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WILMINGTON, Mass. -- After losing four of their past five games, the Boston Bruins have only four games remaining in the lockout-shortened regular season before the Stanley Cup playoffs begin next week.
Despite the team's recent struggles, coach Claude Julien and the players believe they are in the process of fixing their problems in hopes of rediscovering their winning style of play before the postseason puck drops.
Julien used the term "fine-tune" last weekend when asked what the Bruins need to do in the final week of the regular season. They were able to snap a four-game losing skid on Sunday with a 3-0 win over the last-place Florida Panthers. Still, Julien sees areas where the team needs to improve before next week.
|Claude Julien says his team is headed in the right direction, but still needs to get better.|
"We need to find our game and hold on to it," Julien said. "Right now our game is coming back, and not only do we have to hold on to it, we have to work on making it better."
How do they do that?
The Bruins need consistency throughout the lineup, every shift of every game. They need to capitalize on their quality scoring opportunities. The special teams need to be better, along with their defensive play and goaltending.
That basically equals their entire game.
"That's what we had when we won a championship and we know how important that is going in, and feeling good about ourselves before the playoffs start," forward Milan Lucic said. "As of right now, we're not too worried about the matchups and who we're going to play. We're more worried about our game and what we need to do to get it to where it needs to be in order to be successful in the playoffs. That's the right mindset to have and we want to do everything we can to finish in that second spot and win the division."
Entering Monday's action, the Bruins had a 27-12-5 record for 59 points in 44 games and were in sole possession of second place in the Eastern Conference and the top spot in the Northeast Division. The Montreal Canadiens also are struggling right now with a 4-6-0 record in their past 10 games. Overall, they have 59 points with a 27-13-5 record in 45 games.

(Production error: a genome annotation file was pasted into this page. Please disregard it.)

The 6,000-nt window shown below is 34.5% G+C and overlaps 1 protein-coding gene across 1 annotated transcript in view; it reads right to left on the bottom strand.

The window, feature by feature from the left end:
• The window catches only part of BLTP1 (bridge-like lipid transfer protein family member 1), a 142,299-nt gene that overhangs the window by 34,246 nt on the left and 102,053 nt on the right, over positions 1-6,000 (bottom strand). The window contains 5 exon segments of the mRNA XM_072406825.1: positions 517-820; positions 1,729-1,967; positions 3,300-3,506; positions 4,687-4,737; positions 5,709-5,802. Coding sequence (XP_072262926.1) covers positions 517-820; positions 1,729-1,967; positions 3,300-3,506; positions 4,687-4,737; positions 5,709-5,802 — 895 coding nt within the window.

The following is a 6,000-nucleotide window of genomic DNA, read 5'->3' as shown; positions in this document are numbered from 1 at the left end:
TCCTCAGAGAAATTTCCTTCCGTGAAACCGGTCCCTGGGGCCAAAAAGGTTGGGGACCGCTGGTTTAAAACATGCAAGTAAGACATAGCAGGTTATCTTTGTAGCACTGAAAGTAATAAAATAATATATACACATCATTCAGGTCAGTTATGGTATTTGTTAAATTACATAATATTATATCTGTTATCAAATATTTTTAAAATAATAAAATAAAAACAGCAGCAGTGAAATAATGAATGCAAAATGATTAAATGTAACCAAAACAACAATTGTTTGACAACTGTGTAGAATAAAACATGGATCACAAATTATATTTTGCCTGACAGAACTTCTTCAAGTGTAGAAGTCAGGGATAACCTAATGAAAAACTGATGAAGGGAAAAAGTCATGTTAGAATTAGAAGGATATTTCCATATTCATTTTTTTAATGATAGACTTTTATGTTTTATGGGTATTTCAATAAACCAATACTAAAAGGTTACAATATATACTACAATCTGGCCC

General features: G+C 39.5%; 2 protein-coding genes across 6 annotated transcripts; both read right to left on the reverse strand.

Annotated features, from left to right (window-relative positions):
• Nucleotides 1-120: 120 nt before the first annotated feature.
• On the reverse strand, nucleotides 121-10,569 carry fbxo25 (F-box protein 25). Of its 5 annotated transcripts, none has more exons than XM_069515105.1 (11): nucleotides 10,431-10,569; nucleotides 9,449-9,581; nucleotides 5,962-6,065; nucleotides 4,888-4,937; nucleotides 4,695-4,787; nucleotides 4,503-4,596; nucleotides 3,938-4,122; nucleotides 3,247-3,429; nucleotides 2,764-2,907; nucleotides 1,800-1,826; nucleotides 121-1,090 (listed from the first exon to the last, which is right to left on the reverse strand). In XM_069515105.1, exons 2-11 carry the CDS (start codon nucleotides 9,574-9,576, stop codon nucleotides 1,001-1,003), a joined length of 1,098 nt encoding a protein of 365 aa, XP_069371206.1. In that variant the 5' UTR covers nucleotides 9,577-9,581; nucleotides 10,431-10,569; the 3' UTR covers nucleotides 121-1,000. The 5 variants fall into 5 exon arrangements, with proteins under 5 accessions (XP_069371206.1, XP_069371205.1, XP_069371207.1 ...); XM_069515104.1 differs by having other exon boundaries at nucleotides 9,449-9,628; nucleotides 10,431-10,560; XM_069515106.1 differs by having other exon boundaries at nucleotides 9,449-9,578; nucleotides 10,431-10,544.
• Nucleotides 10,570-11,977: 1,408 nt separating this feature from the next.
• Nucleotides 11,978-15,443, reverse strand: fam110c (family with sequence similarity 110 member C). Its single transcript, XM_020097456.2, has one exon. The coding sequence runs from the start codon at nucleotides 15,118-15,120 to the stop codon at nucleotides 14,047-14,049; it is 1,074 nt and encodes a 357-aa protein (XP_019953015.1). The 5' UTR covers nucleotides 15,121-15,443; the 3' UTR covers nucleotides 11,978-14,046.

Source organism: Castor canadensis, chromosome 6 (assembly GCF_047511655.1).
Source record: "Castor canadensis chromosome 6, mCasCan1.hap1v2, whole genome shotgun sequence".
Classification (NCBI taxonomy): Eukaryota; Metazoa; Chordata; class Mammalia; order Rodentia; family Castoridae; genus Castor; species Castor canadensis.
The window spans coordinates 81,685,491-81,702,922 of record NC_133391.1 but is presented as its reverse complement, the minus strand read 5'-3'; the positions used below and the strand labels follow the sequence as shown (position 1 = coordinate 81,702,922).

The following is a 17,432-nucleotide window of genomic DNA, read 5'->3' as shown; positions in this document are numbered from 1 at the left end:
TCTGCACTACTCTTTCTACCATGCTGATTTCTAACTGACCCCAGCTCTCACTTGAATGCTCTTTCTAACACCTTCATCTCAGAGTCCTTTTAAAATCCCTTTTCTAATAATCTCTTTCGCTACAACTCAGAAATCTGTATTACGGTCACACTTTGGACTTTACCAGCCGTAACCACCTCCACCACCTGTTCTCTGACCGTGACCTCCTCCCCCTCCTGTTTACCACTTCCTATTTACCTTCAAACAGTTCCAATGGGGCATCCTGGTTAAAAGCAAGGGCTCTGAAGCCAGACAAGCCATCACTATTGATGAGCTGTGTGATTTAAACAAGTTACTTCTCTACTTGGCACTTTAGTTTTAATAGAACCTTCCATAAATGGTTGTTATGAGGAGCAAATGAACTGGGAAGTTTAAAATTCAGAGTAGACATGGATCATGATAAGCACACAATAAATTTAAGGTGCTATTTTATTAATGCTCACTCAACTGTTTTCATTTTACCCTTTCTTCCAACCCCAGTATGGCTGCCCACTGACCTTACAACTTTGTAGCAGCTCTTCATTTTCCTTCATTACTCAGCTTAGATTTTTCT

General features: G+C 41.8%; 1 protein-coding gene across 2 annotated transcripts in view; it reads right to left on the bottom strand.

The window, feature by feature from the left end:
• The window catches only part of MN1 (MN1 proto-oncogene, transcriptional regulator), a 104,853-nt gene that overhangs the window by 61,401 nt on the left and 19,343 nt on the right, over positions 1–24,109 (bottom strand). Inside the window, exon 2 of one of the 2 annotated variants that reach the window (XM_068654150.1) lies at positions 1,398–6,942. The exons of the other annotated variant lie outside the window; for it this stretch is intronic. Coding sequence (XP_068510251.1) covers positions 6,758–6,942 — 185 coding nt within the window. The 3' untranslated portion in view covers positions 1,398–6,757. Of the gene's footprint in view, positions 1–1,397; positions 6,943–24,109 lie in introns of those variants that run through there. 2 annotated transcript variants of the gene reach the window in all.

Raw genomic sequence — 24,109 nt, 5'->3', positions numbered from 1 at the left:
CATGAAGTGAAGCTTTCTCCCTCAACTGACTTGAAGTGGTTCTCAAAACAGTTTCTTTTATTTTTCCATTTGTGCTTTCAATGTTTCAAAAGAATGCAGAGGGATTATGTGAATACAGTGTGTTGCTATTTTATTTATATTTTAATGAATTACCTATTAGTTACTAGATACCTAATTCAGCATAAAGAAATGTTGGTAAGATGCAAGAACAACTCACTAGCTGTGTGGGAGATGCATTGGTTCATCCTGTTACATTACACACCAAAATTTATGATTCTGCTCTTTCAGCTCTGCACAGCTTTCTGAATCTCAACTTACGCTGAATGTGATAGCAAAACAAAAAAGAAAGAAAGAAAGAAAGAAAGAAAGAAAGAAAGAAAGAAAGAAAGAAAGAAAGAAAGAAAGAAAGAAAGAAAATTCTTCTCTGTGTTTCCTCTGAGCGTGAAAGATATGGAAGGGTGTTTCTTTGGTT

Because conference standings remain tight, it's still too early to know what the first-round matchups will be. Of the Bruins' four remaining games, only two opponents -- the Washington Capitals and Ottawa Senators -- have earned postseason berths, while the Philadelphia Flyers and Tampa Bay Lightning will miss Lord Stanley this season. But those nonplayoff teams can be tough to handle at this point of the season.
"Every year we talk about that because at this time of the year you end playing against teams fighting for a playoff spot or teams that are definitely out and you get the same answer every year," Julien said. "There are a lot of players playing for their jobs and that obviously gives those players some extra motivation to finish strong for teams that are eliminated."
Having already secured a playoff spot, the Bruins are trying to balance rest with preparation.
"That's been the big challenge and that's going to be a challenge," Julien said. "Your goal is to finish as high as you can, but at the same time you want to rest your players. Again, a lot of this stuff we'll see as the schedule progresses. It's not just us, there are other teams playing and wherever those teams end up as far as wins and losses, it may help us make some decisions. It depends on a lot of different things."
The Bruins received a bit of unwanted rest last week when two of their games were postponed due to the bombings on April 15. As a result, they have four games in six days to end the regular season, which won't help.
This stretch of games also will give Julien a better feel for his goaltending. Following a limited practice Monday at Ristuccia Arena, Julien said he hasn't decided exactly how he'll work in Tuukka Rask and Anton Khudobin this week, but both will play.